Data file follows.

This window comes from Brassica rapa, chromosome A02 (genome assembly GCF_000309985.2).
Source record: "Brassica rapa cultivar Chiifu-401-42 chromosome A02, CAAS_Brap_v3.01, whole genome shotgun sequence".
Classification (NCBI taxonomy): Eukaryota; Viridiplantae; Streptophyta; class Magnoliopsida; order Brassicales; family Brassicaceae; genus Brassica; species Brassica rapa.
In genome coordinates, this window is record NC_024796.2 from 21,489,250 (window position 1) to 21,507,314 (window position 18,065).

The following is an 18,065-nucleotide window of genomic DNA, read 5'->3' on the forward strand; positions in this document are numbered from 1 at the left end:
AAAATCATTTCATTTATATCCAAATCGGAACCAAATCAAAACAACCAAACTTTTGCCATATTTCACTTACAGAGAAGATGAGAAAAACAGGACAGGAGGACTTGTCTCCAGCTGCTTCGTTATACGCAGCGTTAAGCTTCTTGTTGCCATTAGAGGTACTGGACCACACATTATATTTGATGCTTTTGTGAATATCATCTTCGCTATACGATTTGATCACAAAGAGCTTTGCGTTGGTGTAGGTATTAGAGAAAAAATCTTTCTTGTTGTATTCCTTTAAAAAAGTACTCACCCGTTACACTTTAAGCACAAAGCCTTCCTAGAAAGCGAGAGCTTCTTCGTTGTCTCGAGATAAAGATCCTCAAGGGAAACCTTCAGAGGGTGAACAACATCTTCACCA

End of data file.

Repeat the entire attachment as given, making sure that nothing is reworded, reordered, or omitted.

This window comes from Brassica rapa, chromosome A02 (genome assembly GCF_000309985.2).
Source record: "Brassica rapa cultivar Chiifu-401-42 chromosome A02, CAAS_Brap_v3.01, whole genome shotgun sequence".
Classification (NCBI taxonomy): Eukaryota; Viridiplantae; Streptophyta; class Magnoliopsida; order Brassicales; family Brassicaceae; genus Brassica; species Brassica rapa.
In genome coordinates, this window is record NC_024796.2 from 21,489,250 (window position 1) to 21,507,314 (window position 18,065).

The following is an 18,065-nucleotide window of genomic DNA, read 5'->3' on the forward strand; positions in this document are numbered from 1 at the left end:
AAAATCATTTCATTTATATCCAAATCGGAACCAAATCAAAACAACCAAACTTTTGCCATATTTCACTTACAGAGAAGATGAGAAAAACAGGACAGGAGGACTTGTCTCCAGCTGCTTCGTTATACGCAGCGTTAAGCTTCTTGTTGCCATTAGAGGTACTGGACCACACATTATATTTGATGCTTTTGTGAATATCATCTTCGCTATACGATTTGATCACAAAGAGCTTTGCGTTGGTGTAGGTATTAGAGAAAAAATCTTTCTTGTTGTATTCCTTTAAAAAAGTACTCACCCGTTACACTTTAAGCACAAAGCCTTCCTAGAAAGCGAGAGCTTCTTCGTTGTCTCGAGATAAAGATCCTCAAGGGAAACCTTCAGAGGGTGAACAACATCTTCACCA